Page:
• Nagisa's death, no matter how you look at it, was meant to be this in every aspect. After all the Character Development she went through, no doubt because of Tomoya's presence with her, we're then reawakened to the fact that, even if she's a strong person, she's still physically weak. When she insists on home delivery, the alarms were already being raised, and when we find out that a heavy snowstorm occurs on the day she gives birth, it's really no surprise that she was going to die anyway. And yet, knowing this, it's still a Player Punch.
  • Rescued from the Scrappy Heap: Nagisa initially was downright despised by many militant Kyou/Ryou/Kotomi/Tomoyo fans who simply could not accept Nagisa and Tomoya as the Official Couple. However, during and after ~After Story~'s run, Nagisa became a much more respected character even among most of those hardcore anti-Nagisa shippers.
  • Shipping: Fanfic writers have taken the series' stance on multiple universes and ran with it, having romantic pairings in every conceivable configuration.
  • So Bad, It's Good:
    • The 2006 Toei Animation movie can be unintentionally hilarious to someone who's already seen the KyoAni series.
    • The English dub of the series, for those accustomed to the subbed version.
  • Subbing vs. Dubbing: Clannad was picked up by Sentai Filmworks, the heavily-stripped-down (meaning they had No Budget to work with) successor to ADV Films. Due to this show being Sentai's very first post-resurrection license, it was initially released Stateside subtitled-only, despite earlier promising a release similar to Kanon's. Sales were strong enough to justify going back and adding a dub when the Blu-Ray version came out a couple years later. However, the dub received mixed reviews from the hardcore fanbase who had already seen the Japanese.
  • Tastes Like Diabetes: The season one ending, "Dango Daikazoku", for those who don't find it a Crowning Moment of Heartwarming.
  • Tear Jerker: Along with basically the entirety of Key's works, Clannad pretty much defines this trope by forcing a Break the Cutie moment on virtually every character and reducing every fan to complete sobbing wrecks by the end of the series. To say this series is sad is, well, pretty accurate, though to be fair it does have equally heartwarming moments which will also reduce you to a sobbing wreck.
  • They Just Didn't Care: Happens occasionally in the dub. While your mileage may vary regarding the casting of the actors, names do get mispronounced or mis-stressed. Also, there are several scenes where there's a joke that involves Japanese characters onscreen. The translation used in the dub is an extremely straight one that did not adapt the more culturally-specific jokes or puns.
  • Values Dissonance: The disrespect and avoidance Tomoya shows his neglectful father comes off worse in the original Japanese, though other audiences may find it justified.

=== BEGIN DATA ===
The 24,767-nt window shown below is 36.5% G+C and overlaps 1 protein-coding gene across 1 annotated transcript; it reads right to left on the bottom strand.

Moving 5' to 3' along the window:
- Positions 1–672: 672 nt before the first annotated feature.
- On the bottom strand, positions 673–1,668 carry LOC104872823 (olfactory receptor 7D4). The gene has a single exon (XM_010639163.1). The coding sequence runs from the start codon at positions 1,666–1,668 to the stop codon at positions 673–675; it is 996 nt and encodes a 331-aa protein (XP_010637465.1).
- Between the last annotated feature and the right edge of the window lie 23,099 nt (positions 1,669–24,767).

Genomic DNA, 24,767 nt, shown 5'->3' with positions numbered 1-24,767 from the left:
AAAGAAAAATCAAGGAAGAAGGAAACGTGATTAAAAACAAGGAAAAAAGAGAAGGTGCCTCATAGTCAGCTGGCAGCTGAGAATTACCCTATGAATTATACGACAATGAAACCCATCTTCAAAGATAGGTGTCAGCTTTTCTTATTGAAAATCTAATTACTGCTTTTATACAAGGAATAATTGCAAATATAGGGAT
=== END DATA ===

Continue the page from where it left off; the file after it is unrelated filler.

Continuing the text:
• Video Game Movies Suck: Massively averted with the anime series, which is regarded as one of the highlights of the late-2000's. Played straight with the movie, as it's not nearly as well-regarded as the series. Shame, considering that movie is the last directorial effort of the late Osamu Dezaki.
  • What an Idiot: Pretty much everything Sunohara does toward Tomoyo. Or anything Sunohara does, really.
  • The Woobie: EVERYONE.
    • Tomoya. First, he lost his mother, then became estranged from and abused by his father, rendering him unable to play basketball, and thus probably losing the only dream he ever had. Later, he loses his wife, and becomes estranged from his own daughter. Five years later, they reconcile, but after a few months, the daughter falls ill and dies. Tomoya then dies from despair. He got better, thankfully.
      • Which, according to this, lets the original timeline go to pot when you consider the horrible possibility that in at least one universe, Nagisa and Ushio were able to meet in the afterlife after they died but would never see Tomoya again; he was effectively erased from that timeline due to being sent back in time to the Illusionary World after he died, a la The Legend of Zelda: Ocarina of Time's Link, only more depressing. Considering this show's view on multiple parallel worlds, this is hardly a farfetched idea.
    • Kotomi in particular too. Losing her parents as a child, bearing adult responsibility at that age, and never developing social skills, thus no friends, makes for an incredibly hard childhood. Poor girl just needed someone to give her a hug, too. Other than the deaths of Nagisa and Ushio, she had it just as bad as Tomoya. Not to mention the way she's visibly shaking and asking whether the other girls are going to bully her when Tomoya tries to get her some friends. You want to give the poor girl a hug.
    • Ushio. She never knows her mother due to her dying in childbirth, then her father leaves her in the care of Akio and Sanae. Ushio and Tomoya finally reconnect, only for her to die of the same illness that affected Nagisa in the bad ending.